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'Fishy deal' between PR agency and former bank CEO

Posted August. 26, 2016 07:15,   

Updated August. 26, 2016 07:21


In 2008, Min Yoo-sung, the then-CEO of the government-run Korea Development Bank (KDB), closed a service contract worth 150 million won (134,348 U.S. dollars) with the public relations agency News Communications (Newscom). The contract came as an unprecedented case for KDB, whose in-house PR division was already operating actively. “Despite fierce oppositions from employees, Min pushed ahead the contract, which was quite strange at that time,” an official of KDB said. After leaving KDB in 2011, Min established a private equity investment firm, and again consigned the PR activities to Newscom.

Another “fishy PR contract” was signed between 2009 and 2011 when the KDB-owned Daewoo Shipbuilding & Marine Engineering was led by CEO Nam Sang-tae. An eye-opening 2 billion won (1.79 million dollars) contract was indeed extravagant enough for a PR agency. During the recent investigation, prosecutors discovered a statement from Nam that the bid was offered as a preferential treatment to lobby for his consecutive terms through Newscom CEO Park Soo-hwan who built strong rapport with Min. On the materials distributed to domestic and foreign clients, Newscom included the name and contact information of Min. It was known that Park associated with Min when the former KDB CEO was working at a foreign financial company.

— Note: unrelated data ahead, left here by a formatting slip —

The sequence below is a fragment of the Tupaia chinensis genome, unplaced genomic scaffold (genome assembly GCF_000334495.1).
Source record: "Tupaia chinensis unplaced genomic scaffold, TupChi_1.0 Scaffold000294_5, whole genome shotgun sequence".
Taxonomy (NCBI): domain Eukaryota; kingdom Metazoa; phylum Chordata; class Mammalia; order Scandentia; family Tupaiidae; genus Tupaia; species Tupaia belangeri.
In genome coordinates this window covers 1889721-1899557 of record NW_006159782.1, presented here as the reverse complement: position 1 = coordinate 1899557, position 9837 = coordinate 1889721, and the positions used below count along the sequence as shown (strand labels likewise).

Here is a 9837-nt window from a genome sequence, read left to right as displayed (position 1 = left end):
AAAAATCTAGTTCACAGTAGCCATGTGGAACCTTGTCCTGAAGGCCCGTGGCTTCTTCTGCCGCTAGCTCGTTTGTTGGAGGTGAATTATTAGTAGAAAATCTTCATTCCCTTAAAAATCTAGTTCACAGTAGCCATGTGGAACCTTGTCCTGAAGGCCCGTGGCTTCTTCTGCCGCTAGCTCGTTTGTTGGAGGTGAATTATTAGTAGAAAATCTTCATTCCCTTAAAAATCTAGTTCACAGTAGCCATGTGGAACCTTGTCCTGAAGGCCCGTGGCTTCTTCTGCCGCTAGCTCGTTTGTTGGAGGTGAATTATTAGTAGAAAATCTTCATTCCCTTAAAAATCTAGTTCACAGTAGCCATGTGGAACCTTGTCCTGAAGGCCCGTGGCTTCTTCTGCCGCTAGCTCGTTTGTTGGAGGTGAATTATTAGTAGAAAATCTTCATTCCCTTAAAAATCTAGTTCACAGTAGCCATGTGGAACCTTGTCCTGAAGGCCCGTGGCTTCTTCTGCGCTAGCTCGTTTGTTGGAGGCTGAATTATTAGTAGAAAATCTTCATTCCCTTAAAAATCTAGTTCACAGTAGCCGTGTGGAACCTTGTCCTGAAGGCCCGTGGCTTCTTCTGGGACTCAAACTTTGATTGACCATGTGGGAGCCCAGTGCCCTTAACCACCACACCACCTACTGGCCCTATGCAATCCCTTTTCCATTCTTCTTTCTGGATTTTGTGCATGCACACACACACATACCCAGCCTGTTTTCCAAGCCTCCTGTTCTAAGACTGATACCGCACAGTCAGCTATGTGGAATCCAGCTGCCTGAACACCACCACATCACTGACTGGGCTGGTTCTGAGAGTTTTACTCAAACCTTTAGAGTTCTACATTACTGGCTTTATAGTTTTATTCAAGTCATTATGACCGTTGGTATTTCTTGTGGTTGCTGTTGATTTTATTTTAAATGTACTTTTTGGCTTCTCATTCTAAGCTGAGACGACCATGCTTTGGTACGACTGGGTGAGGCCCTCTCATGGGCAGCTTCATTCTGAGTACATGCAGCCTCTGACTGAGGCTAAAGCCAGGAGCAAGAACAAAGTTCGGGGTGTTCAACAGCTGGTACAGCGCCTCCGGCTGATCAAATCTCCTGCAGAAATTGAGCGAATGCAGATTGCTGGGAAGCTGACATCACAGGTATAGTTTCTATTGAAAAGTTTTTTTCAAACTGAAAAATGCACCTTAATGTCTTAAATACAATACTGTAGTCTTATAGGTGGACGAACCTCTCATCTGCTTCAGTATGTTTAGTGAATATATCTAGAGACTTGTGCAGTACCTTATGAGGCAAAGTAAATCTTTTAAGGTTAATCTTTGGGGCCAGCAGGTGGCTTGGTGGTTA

Established in 1997, Newscom is labeled as a “mutant” in the Korean PR industry. Unlike other agencies, Newscom often intervened in management rights conflicts while taking service fees. For instance, Newscom served as the media outlet for the U.S. hedge fund Elliott Management Corp., which attacked Samsung when Samsung C&T and Cheil Industries merged. Newscom was also the cat’s paw for existing managements engaged in management rights battle between Hyosung Group and Dong-A Pharmaceutical.

Suspicions aroused by Park and Min during the corruption investigations on the “too-big-to-fail” Daewoo engineering also stirred up the press. On its English website, Newscom proudly introduced itself as “an agency maintaining ‘strong ties’ with all journalists ranging from junior reporters to chief editors.” Word on the streets has it that Park leveraged his acquaintance with some media executives as a sales pitch. If some journalists did directly or indirectly give a hand to selfish fests of Park and Min, journalists will inevitably be criticized for forgetting their duty.

권순활논설위원 shkwon@donga.com